Trade deficit set to widen
Rwanda’s trade imbalance is projected to reach 17.6 per cent this year as the country’s imports grow much faster than its exports in the midst of turbulence in the global economic situation.
In the first quarter of this year, the country’s imports shot up 30 per cent to US$541.5 million, a reflection of strong growth in the importation of equipment for agriculture processing and other agribusiness projects.
trade in services show a moderate deficit in comparison to trade in goods, with tourism being the country’s major foreign exchange earner.
Exports increased by 29.5 per cent to US$104.8 million, driven by robust growth in coffee exports.
“We have not managed to bridge the gap as we still import equipment that is meant for bigger projects which in the future targets to bridge the trade deficit,” said Elias Baingana the Director General of National Budget in the Ministry of Finance and Economic Planning.
He adds; “It’s worth that we have this figure because industries and projects that are importing these equipment will contribute heavily in bridging this gap.”
Rwanda’s exports could be affected by the unstable global economy where demand is shrinking with weaknesses in labour and housing markets as well as financial tensions particularly in the Euro zone.
While in March most commodity prices on the international market continued to rebound from their low levels in December last year, tea and Arabica coffee prices fell. Tea prices fell by 5.7 per cent on a sharp fall in Indian prices because of a seasonal drop in tea quality as Arabica coffee prices slid by 10.2 per cent on the back large production from Brazil.
Tea and Coffee are among Rwanda’s top foreign exchange revenue earners.
Forecasts suggest that Rwanda’s imports are likely to expand almost twice as the growth of exports thus raising concerns.
On an average, between 2007 and 2010, imports of goods grew by 23.1 percent while exports grew by 12.9 percent.
However, Baingana allayed fears of a persistent trade deficit, saying that the recent surge in private investments in the country as well as government’s spending in strategic sectors will offset the imbalance in the next three to four years.
The capital goods being purchased are expected to add value to agricultural products to boost exports.
Central bank Governor, Amb.Claver Gatete said the government is still comfortable, because tourism contributes highly in bringing in foreign money.
“We have an extra buffer, in case of any kind of shortage, that’s when we come in the situation,” he said during a press briefing on the monetary policy meeting.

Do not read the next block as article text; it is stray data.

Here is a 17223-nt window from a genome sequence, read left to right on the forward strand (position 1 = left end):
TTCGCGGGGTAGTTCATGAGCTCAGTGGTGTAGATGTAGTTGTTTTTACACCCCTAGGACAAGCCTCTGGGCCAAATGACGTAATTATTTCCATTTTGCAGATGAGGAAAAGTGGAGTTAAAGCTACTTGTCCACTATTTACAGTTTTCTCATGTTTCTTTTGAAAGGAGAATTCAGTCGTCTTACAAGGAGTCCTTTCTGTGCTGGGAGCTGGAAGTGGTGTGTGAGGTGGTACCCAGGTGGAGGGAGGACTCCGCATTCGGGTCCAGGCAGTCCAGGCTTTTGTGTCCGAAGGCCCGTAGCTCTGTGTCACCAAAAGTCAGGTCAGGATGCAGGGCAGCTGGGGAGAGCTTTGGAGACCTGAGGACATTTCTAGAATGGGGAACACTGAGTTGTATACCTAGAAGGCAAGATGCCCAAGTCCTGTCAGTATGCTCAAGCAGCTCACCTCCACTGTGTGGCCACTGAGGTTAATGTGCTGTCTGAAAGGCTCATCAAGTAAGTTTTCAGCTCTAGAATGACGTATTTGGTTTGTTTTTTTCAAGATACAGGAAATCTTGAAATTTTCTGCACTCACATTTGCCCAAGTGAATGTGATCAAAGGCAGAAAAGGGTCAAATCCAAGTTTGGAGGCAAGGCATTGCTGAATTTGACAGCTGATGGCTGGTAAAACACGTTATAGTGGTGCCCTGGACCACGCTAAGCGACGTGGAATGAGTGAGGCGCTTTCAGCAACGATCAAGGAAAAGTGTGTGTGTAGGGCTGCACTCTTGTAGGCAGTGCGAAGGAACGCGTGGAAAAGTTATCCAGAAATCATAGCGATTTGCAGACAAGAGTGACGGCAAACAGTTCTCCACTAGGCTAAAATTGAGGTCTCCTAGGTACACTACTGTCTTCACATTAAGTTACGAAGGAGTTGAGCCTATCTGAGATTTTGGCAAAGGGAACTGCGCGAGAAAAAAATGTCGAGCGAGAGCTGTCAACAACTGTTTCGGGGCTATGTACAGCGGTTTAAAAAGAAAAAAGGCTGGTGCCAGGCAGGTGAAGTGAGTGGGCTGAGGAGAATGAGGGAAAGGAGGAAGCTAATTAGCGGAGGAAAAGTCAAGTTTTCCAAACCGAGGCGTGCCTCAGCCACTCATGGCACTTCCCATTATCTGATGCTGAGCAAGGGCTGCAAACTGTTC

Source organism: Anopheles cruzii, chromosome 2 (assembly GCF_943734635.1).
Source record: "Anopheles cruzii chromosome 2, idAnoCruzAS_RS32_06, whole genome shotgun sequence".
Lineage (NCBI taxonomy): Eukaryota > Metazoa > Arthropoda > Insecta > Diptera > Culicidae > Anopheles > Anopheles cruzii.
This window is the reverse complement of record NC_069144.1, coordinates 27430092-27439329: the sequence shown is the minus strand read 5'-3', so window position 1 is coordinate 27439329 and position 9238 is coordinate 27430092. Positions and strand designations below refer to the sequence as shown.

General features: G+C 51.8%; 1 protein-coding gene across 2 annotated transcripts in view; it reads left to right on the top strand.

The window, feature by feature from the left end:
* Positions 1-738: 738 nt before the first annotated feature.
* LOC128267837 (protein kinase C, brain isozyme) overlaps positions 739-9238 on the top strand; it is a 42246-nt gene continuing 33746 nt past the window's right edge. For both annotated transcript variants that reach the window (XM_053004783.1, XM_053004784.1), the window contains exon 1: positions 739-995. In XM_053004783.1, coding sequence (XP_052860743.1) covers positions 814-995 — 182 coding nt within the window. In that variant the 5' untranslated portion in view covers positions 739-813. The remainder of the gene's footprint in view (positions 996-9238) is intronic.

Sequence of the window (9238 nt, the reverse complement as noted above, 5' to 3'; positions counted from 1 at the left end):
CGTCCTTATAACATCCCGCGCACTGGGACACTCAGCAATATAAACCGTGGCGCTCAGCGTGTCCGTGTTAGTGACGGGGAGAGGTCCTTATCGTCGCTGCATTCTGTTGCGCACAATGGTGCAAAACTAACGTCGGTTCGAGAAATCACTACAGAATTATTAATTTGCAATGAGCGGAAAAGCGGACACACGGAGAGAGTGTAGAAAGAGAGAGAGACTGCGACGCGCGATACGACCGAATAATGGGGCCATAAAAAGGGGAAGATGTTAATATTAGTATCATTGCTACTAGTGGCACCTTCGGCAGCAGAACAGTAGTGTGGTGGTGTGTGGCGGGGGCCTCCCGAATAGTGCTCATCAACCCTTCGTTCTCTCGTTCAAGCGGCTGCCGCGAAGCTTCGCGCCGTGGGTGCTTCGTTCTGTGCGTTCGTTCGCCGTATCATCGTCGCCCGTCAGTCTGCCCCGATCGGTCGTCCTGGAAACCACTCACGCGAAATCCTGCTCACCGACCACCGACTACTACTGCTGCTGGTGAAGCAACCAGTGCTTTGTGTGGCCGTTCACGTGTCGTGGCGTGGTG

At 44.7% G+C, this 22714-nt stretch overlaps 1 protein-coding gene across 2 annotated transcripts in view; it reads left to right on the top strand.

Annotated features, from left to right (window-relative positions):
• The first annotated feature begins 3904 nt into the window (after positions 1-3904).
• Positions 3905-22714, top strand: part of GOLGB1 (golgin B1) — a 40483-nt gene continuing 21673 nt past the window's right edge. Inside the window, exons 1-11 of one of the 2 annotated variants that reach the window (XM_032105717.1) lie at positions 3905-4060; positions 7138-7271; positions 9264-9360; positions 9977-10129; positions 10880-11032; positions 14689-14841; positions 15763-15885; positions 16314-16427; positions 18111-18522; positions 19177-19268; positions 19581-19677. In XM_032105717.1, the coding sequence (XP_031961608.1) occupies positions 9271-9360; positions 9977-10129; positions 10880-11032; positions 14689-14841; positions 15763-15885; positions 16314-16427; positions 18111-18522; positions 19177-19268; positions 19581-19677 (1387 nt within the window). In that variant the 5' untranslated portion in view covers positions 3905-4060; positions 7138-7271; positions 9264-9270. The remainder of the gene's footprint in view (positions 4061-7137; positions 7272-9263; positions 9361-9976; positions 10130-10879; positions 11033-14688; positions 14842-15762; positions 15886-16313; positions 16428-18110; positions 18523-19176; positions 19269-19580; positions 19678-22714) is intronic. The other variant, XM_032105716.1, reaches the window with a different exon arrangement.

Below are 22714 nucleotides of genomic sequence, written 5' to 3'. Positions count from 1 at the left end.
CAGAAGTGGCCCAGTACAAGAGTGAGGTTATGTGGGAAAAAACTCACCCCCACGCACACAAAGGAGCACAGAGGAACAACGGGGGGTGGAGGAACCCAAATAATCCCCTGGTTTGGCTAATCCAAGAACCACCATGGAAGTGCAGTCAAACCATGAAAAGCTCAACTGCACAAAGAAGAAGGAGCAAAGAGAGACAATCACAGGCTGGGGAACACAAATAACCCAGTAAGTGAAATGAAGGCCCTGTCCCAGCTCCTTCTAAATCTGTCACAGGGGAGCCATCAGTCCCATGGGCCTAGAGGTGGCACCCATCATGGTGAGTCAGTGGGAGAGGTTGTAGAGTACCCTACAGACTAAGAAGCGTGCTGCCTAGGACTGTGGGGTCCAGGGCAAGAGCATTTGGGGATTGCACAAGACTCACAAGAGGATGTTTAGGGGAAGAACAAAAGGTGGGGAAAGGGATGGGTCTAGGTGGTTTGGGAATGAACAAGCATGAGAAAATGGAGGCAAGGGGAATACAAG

Central bank Vice Governor Monique Nsanzabaganwa agreed that the trade balance is rising. She, however, pointed out that its increase is at a decreasing rate.
Amb. Gatete is optimistic that the conducive business environment and monetary stability will attract investments and trigger export growth as well help in stabilising the Franc.
Central bank also says the economy has some “breathing space” with comfortable reserves that are still above the standard four months of imports.
Comfortable reserves would allow the central bank to intervene and help importers, especially the ones investing productive sectors in case of any shock.
In a bid to address the trade deficit, government passed a national export strategy which aims at increasing export of commodities through import substitution, services and export diversification. The policy targets sectors like horticulture, mining and Minerals, crafts, tea, Coffee, ICT and Tourism.
Figures indicate that trade in services show a moderate deficit in comparison to trade in goods, with tourism being the country’s major foreign exchange earner. The services deficit has risen by 26 percent between 2007 and 2010.
The service sector is also attracting more attention from commercial banks. Central bank statistics show that new authorised loans in the first quarter of this year were mainly concentrated in the commercial and hotel sectors, which received Rwf88.8 billion followed by the mortgage industry with Rwf47.6 billion and manufacturing with Rwf25.5 billion.
The export strategy targets diversification from tradition exports of coffee and tea and expanding market beyond the Euro zone. Africa is one of the target destinations for Rwanda’s exports, especially in countries where the national carrier, RwandAir, operates.
The economy is projected to grow by 7.7 percent this year, lower than last year’s growth of 8.6 percent.
Agriculture is expected to grow by 6.1 per cent, industry 11 percent, manufacturing 8.6 per cent and construction 13.2 per cent. The sector is projected to grow by 8.7 percent.
The central bank says that growth will be backed by stimulus financing that has seen credit to private sector almost double in the first quota to Rwf117.1 billion from Rwf60.9 billion authorised loans in the same period last year.
In order to mitigate inflationary pressures while maintaining solid economic growth, the central bank maintained a tight monetary policy, raising the key repo rate by 5o basis points to 7.5 per cent.
Rwanda has managed keep inflation at single digits despite external shocks due to the tight monetary policy.
As of March, inflation was at 7.81 per cent, the lowest in the region compared to other East African countries like Uganda, at 20.3 percent, Kenya and Burundi at 13 percent and at 24 percent, in that order.